Today I passed a homeless man
begging for some change.
As he reached up and unwashed
hand, I held out my plump, well-fed
fingers and told him, "I'm sorry."
If someone were to have finished
my apology, they might have added:
"I have no change"
"I don't carry cash"
"I don't have any money either."
Knowing I had four unnecessary
dollar bills shaved precariously into
my easy to reach jeans' pocket, I knew
that my sorry was different.
I should have, as I tell my students to do,
finished the thought.
I'm sorry that I don't think of you
as fully human.
I'm sorry that I'm scared when
you rock like that.
I'm sorry that I'm nervous when
I hear you mumble.
I'm sorry that somehow i think you're
telling secrets about me.
Secrets you shouldn't know
Secrets I never told you.
I'm sorry that the embarrassment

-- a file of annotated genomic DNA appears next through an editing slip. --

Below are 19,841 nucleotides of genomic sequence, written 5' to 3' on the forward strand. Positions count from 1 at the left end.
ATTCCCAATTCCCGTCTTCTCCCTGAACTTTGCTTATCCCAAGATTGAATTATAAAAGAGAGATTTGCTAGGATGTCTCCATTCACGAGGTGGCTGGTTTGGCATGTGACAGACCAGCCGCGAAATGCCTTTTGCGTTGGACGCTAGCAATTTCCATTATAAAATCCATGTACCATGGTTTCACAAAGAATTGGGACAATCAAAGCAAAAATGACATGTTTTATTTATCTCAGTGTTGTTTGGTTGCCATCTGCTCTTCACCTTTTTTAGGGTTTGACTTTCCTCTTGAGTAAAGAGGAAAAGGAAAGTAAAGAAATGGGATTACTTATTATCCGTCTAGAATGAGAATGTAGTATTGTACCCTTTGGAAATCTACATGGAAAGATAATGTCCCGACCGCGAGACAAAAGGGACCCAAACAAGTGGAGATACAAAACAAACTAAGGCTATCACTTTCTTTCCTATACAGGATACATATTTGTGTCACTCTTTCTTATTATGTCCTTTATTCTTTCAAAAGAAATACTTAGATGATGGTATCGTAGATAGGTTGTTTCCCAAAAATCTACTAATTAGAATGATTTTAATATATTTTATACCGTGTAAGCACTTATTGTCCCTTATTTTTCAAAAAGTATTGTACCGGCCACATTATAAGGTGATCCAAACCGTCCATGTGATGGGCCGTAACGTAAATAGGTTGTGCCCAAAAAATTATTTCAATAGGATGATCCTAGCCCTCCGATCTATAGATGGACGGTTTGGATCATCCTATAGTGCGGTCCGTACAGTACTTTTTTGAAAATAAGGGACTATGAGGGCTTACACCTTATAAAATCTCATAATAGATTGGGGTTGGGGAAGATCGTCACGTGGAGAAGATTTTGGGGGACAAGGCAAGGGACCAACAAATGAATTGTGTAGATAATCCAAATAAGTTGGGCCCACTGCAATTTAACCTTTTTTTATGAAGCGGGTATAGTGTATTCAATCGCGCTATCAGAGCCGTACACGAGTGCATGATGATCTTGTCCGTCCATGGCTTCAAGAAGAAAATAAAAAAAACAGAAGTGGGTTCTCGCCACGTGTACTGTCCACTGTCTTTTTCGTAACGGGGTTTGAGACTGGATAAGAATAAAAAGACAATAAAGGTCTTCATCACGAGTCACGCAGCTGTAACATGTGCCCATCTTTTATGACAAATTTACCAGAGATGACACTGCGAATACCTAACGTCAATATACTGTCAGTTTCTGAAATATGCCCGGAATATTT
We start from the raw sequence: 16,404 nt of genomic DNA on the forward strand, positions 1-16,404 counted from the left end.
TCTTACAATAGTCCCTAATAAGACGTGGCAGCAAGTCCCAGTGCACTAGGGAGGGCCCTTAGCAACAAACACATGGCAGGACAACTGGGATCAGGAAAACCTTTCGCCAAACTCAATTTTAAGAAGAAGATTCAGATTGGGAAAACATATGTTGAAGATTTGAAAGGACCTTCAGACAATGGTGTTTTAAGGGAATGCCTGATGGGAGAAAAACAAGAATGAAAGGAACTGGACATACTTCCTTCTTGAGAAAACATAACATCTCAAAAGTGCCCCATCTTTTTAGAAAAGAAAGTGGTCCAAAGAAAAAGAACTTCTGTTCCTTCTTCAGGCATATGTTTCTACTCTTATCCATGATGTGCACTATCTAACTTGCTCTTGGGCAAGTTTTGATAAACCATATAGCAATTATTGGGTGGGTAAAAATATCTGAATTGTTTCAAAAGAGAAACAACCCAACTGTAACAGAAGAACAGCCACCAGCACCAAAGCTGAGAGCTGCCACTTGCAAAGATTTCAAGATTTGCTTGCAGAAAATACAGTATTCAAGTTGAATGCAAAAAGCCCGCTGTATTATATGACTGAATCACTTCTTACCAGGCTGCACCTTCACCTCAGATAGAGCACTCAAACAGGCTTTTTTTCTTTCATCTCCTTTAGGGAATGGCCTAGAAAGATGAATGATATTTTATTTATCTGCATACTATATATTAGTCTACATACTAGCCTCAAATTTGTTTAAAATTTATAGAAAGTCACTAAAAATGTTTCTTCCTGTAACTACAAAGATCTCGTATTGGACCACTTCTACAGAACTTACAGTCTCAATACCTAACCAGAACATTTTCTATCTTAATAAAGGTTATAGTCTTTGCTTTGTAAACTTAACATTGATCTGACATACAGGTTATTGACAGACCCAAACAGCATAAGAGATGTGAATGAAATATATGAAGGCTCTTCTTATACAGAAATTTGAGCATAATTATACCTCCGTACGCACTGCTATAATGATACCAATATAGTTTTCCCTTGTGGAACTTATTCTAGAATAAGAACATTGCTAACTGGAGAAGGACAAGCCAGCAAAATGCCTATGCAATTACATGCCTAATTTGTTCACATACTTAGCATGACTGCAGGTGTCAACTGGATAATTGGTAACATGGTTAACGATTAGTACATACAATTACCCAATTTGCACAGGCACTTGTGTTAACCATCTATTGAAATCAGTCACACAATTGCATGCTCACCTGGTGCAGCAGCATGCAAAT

I ahve for your condition precludes me
from taking even a small step towards
pulling you up from that piss-soaked concrete,
dusting you off, and making you feel whole again.
I'm sorry I just assume you don't feel whole.
And as I continued, several blocks form
the first, I saw another derelict,
this one younger with a small dog
under the shelter of his bended knees.
Without prompt I gave him the money
I had and told him to "take care."
The dog, the money, the heavy sky.
And though he wasn't the first
somehow I walked away resolved,
like the feeding of one is the
fullness of another,
like they are redwoods of coral reefs,
some giant organism
occasionally pushing up through
the carpet, reminding us of the
eternal and overwhelming